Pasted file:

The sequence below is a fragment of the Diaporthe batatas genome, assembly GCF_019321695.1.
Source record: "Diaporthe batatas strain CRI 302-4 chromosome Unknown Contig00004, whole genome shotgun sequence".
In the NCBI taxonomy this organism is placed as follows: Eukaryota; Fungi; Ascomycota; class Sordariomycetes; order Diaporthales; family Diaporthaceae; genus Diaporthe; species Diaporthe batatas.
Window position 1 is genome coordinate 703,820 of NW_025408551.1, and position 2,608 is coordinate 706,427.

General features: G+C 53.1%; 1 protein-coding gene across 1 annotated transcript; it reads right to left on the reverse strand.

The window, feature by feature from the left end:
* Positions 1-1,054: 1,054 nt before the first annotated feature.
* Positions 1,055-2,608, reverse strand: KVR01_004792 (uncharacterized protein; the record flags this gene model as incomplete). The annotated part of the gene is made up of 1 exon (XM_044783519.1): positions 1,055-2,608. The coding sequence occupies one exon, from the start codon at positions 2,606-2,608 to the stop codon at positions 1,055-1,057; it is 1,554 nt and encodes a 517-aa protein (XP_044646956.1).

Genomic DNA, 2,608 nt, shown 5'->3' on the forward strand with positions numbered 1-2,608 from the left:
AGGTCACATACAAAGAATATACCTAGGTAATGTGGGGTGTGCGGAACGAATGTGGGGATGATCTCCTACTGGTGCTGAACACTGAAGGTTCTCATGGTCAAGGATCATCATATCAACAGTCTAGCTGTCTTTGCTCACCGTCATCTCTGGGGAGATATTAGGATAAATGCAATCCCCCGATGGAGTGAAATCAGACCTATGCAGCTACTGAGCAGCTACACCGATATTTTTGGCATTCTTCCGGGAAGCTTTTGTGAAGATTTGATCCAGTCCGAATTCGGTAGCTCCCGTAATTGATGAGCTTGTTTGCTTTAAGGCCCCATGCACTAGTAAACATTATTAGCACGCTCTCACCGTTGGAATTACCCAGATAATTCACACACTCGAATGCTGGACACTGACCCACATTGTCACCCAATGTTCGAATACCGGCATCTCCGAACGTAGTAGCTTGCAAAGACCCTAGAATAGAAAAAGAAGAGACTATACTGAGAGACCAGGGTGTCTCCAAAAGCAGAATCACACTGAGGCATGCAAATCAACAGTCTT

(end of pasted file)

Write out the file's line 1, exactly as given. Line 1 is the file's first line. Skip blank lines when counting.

The sequence below is a fragment of the Diaporthe batatas genome, assembly GCF_019321695.1.